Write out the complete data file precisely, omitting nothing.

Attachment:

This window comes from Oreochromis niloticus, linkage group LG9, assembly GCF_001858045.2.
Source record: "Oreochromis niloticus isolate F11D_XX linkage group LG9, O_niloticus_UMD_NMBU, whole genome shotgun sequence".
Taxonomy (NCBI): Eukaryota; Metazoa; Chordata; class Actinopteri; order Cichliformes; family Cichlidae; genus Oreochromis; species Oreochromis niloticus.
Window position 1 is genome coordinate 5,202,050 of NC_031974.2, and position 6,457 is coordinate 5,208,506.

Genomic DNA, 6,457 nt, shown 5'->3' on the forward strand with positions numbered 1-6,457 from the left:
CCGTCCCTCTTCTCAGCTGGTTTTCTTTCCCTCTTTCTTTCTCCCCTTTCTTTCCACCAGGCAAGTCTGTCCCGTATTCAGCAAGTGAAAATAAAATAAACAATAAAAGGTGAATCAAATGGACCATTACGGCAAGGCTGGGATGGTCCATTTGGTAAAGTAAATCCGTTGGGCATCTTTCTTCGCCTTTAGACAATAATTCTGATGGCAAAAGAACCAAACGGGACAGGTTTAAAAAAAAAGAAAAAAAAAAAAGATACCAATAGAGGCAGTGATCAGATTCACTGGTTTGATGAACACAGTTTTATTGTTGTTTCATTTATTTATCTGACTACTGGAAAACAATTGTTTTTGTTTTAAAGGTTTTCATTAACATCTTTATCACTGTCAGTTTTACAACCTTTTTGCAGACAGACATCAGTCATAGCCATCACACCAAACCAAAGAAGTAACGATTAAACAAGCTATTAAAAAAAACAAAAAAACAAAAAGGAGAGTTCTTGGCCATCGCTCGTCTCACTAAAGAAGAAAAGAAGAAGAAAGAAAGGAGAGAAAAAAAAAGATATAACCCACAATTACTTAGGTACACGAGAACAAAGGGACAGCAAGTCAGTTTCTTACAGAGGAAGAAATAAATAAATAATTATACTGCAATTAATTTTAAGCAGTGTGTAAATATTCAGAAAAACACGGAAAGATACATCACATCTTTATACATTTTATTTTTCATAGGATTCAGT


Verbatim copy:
This window comes from Oreochromis niloticus, linkage group LG9, assembly GCF_001858045.2.
Source record: "Oreochromis niloticus isolate F11D_XX linkage group LG9, O_niloticus_UMD_NMBU, whole genome shotgun sequence".
Taxonomy (NCBI): Eukaryota; Metazoa; Chordata; class Actinopteri; order Cichliformes; family Cichlidae; genus Oreochromis; species Oreochromis niloticus.
Window position 1 is genome coordinate 5,202,050 of NC_031974.2, and position 6,457 is coordinate 5,208,506.

Genomic DNA, 6,457 nt, shown 5'->3' on the forward strand with positions numbered 1-6,457 from the left:
CCGTCCCTCTTCTCAGCTGGTTTTCTTTCCCTCTTTCTTTCTCCCCTTTCTTTCCACCAGGCAAGTCTGTCCCGTATTCAGCAAGTGAAAATAAAATAAACAATAAAAGGTGAATCAAATGGACCATTACGGCAAGGCTGGGATGGTCCATTTGGTAAAGTAAATCCGTTGGGCATCTTTCTTCGCCTTTAGACAATAATTCTGATGGCAAAAGAACCAAACGGGACAGGTTTAAAAAAAAAGAAAAAAAAAAAAGATACCAATAGAGGCAGTGATCAGATTCACTGGTTTGATGAACACAGTTTTATTGTTGTTTCATTTATTTATCTGACTACTGGAAAACAATTGTTTTTGTTTTAAAGGTTTTCATTAACATCTTTATCACTGTCAGTTTTACAACCTTTTTGCAGACAGACATCAGTCATAGCCATCACACCAAACCAAAGAAGTAACGATTAAACAAGCTATTAAAAAAAACAAAAAAACAAAAAGGAGAGTTCTTGGCCATCGCTCGTCTCACTAAAGAAGAAAAGAAGAAGAAAGAAAGGAGAGAAAAAAAAAGATATAACCCACAATTACTTAGGTACACGAGAACAAAGGGACAGCAAGTCAGTTTCTTACAGAGGAAGAAATAAATAAATAATTATACTGCAATTAATTTTAAGCAGTGTGTAAATATTCAGAAAAACACGGAAAGATACATCACATCTTTATACATTTTATTTTTCATAGGATTCAGT